“I’ve never really wanted to fit in with anyone, though,” the singer continues. “I just want us to try and do what we want to do, and then everyone else can just follow.” He agrees that the band feel separate, and even slightly ahead of their contemporaries – “but not in a horrible way, only in a sheer positive way. I actively go out to try and find bands, to see what’s happening around the city. We just kind of do what we do and write songs, then they write songs and it all falls into place.”
“There are plenty of bands who I like!” he’s quick to point out, instantaneously beginning to reel off examples without pause for breath. “I like Circa Waves – I’ve heard their singles,” he enthuses. “Dan Croll as well, his album’s brilliant. The Sugarmen, I think they’re brilliant, too. They’ve just done an album and from what I’ve heard it’s really good: beautiful, energetic punk with a Liverpool stamp on it.”
On the subject of that aforementioned “Liverpool stamp”, there is, of course, for any Merseyside musician an ever-present sense of preconception when it comes to placing their sound, perhaps not one entirely unwelcome for those vying for the next place in the canon. “It definitely helps,” pronounces the singer on Merseyside’s cultural repute. “But then there’s obviously still those stupid stereotypes that have been knocking around about Liverpool since forever which you still sometimes get when you’re out of the city,” continues Timo, for whom the positives hold the greater weight. “No doubt about it, we’ll always be a Liverpool band.”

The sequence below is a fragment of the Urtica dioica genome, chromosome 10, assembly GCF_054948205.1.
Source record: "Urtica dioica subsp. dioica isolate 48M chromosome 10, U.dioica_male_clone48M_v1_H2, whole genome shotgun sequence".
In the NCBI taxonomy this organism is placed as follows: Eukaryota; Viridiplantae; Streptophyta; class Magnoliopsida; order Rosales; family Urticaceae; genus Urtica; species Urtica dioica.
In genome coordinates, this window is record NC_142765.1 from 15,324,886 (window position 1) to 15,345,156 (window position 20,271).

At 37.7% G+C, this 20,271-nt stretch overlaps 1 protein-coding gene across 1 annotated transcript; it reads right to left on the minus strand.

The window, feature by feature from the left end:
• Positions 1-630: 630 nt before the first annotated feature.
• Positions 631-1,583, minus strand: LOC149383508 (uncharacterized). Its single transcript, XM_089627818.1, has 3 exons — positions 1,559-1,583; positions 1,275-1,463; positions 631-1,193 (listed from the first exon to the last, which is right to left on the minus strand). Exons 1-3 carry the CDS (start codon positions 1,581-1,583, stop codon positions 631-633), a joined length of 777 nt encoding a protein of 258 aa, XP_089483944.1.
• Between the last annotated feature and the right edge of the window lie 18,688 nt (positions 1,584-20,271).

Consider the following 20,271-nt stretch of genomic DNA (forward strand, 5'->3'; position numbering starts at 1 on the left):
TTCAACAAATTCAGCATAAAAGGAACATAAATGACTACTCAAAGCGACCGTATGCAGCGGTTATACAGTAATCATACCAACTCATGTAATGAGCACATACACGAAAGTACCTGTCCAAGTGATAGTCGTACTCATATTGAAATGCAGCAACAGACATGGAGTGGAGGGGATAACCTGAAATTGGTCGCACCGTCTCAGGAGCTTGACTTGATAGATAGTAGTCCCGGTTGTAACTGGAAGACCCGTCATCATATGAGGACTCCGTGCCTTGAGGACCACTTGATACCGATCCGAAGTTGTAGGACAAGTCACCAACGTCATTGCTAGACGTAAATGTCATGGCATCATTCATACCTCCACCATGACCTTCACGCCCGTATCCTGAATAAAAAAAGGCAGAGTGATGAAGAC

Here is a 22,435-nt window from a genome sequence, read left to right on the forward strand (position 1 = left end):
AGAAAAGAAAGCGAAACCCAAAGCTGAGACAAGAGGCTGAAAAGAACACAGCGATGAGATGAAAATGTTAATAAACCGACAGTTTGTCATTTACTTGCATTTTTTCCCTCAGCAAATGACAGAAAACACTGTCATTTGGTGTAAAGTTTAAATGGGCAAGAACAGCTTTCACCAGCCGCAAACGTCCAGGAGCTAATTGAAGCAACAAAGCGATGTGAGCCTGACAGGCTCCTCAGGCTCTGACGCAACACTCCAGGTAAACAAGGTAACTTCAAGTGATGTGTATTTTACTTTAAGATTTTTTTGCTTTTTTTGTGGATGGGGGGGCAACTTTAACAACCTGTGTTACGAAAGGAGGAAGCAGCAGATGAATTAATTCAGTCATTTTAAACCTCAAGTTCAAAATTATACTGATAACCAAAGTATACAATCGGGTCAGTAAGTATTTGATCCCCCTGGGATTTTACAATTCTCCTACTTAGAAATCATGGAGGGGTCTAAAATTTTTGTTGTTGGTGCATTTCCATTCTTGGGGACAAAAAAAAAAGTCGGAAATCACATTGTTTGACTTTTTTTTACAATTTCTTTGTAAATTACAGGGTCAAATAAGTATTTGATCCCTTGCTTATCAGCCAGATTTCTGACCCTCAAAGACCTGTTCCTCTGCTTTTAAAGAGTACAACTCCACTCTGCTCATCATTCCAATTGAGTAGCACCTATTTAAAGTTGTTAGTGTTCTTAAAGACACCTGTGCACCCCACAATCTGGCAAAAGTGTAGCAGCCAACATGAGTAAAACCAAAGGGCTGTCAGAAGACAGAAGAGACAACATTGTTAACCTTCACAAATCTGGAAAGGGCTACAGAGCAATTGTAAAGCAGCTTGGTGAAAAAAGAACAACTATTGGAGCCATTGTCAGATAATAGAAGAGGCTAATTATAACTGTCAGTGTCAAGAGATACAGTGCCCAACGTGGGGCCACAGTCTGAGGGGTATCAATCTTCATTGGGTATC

In the end it’s perhaps not all that surprising that for Timo this current period is simply a spike in attention for an evergreen scene with which his band have the most intimate of relationships, given their longstanding and unshakable role within it. On the whole, it’s pretty hard to turn down that infectious enthusiasm (a healthy dose of local bias aside) and assume a bracing optimism, to look both backwards and forwards to depths yet untapped of Liverpool brilliance.